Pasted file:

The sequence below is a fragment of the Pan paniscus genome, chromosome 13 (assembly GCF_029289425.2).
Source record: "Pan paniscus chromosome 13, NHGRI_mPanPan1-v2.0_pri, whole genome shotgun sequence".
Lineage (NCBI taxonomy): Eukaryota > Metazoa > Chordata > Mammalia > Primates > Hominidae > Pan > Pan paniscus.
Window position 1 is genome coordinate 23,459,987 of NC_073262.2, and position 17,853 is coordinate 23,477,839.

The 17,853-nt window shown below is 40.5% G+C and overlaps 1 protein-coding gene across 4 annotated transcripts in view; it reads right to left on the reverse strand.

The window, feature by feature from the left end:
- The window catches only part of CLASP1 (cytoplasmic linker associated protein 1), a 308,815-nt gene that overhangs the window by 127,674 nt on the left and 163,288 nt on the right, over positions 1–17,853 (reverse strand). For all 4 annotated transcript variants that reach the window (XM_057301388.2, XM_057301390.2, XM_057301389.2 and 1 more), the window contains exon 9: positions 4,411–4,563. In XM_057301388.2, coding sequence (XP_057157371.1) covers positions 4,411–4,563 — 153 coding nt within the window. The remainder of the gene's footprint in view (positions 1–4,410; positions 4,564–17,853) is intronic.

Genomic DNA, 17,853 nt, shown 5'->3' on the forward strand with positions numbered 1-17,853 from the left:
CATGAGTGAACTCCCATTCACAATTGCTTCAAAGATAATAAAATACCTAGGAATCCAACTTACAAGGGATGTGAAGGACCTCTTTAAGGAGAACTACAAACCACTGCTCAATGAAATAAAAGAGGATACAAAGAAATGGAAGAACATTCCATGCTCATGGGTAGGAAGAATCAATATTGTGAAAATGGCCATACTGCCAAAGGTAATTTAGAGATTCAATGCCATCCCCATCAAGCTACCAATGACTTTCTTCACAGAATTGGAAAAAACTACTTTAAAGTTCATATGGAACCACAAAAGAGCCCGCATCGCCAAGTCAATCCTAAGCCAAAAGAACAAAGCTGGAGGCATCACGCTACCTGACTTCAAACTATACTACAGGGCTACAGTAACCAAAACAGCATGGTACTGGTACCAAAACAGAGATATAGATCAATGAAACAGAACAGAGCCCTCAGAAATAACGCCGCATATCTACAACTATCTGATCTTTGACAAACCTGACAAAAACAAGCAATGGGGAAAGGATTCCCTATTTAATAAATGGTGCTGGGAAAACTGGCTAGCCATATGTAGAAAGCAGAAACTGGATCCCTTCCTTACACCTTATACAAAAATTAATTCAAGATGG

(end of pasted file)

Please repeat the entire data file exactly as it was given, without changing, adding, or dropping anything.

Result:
The sequence below is a fragment of the Pan paniscus genome, chromosome 13 (assembly GCF_029289425.2).
Source record: "Pan paniscus chromosome 13, NHGRI_mPanPan1-v2.0_pri, whole genome shotgun sequence".
Lineage (NCBI taxonomy): Eukaryota > Metazoa > Chordata > Mammalia > Primates > Hominidae > Pan > Pan paniscus.
Window position 1 is genome coordinate 23,459,987 of NC_073262.2, and position 17,853 is coordinate 23,477,839.

The 17,853-nt window shown below is 40.5% G+C and overlaps 1 protein-coding gene across 4 annotated transcripts in view; it reads right to left on the reverse strand.

The window, feature by feature from the left end:
- The window catches only part of CLASP1 (cytoplasmic linker associated protein 1), a 308,815-nt gene that overhangs the window by 127,674 nt on the left and 163,288 nt on the right, over positions 1–17,853 (reverse strand). For all 4 annotated transcript variants that reach the window (XM_057301388.2, XM_057301390.2, XM_057301389.2 and 1 more), the window contains exon 9: positions 4,411–4,563. In XM_057301388.2, coding sequence (XP_057157371.1) covers positions 4,411–4,563 — 153 coding nt within the window. The remainder of the gene's footprint in view (positions 1–4,410; positions 4,564–17,853) is intronic.

Genomic DNA, 17,853 nt, shown 5'->3' on the forward strand with positions numbered 1-17,853 from the left:
CATGAGTGAACTCCCATTCACAATTGCTTCAAAGATAATAAAATACCTAGGAATCCAACTTACAAGGGATGTGAAGGACCTCTTTAAGGAGAACTACAAACCACTGCTCAATGAAATAAAAGAGGATACAAAGAAATGGAAGAACATTCCATGCTCATGGGTAGGAAGAATCAATATTGTGAAAATGGCCATACTGCCAAAGGTAATTTAGAGATTCAATGCCATCCCCATCAAGCTACCAATGACTTTCTTCACAGAATTGGAAAAAACTACTTTAAAGTTCATATGGAACCACAAAAGAGCCCGCATCGCCAAGTCAATCCTAAGCCAAAAGAACAAAGCTGGAGGCATCACGCTACCTGACTTCAAACTATACTACAGGGCTACAGTAACCAAAACAGCATGGTACTGGTACCAAAACAGAGATATAGATCAATGAAACAGAACAGAGCCCTCAGAAATAACGCCGCATATCTACAACTATCTGATCTTTGACAAACCTGACAAAAACAAGCAATGGGGAAAGGATTCCCTATTTAATAAATGGTGCTGGGAAAACTGGCTAGCCATATGTAGAAAGCAGAAACTGGATCCCTTCCTTACACCTTATACAAAAATTAATTCAAGATGG